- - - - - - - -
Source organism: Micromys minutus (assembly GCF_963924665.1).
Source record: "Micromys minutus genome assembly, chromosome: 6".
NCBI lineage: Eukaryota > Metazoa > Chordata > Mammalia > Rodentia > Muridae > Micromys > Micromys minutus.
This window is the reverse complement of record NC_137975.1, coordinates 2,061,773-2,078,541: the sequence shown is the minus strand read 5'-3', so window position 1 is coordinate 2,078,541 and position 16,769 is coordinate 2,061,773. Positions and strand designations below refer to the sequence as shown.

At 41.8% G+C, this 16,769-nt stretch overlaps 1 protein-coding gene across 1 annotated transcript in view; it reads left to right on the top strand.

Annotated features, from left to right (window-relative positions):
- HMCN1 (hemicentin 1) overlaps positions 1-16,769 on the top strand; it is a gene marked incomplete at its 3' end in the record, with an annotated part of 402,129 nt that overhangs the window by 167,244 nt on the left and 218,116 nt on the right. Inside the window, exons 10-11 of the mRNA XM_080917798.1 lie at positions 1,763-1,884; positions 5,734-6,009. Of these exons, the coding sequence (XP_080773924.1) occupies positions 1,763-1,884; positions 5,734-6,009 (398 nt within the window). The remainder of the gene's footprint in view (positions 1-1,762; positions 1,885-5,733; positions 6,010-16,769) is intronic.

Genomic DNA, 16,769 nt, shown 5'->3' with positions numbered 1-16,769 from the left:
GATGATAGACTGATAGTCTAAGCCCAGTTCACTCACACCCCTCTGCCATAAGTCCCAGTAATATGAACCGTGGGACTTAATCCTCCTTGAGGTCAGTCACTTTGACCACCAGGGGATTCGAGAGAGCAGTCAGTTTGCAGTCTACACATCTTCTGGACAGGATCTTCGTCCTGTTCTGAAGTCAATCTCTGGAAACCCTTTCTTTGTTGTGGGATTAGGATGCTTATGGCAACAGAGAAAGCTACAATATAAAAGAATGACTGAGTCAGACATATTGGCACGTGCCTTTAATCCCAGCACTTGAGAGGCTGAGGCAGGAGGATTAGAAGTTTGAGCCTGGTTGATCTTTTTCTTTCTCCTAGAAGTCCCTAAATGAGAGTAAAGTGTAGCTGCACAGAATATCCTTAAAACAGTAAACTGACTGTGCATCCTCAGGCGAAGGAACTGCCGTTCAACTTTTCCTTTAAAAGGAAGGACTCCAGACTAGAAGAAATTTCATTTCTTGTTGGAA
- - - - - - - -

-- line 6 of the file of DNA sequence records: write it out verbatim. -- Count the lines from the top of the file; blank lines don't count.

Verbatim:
Annotated features, from left to right (window-relative positions):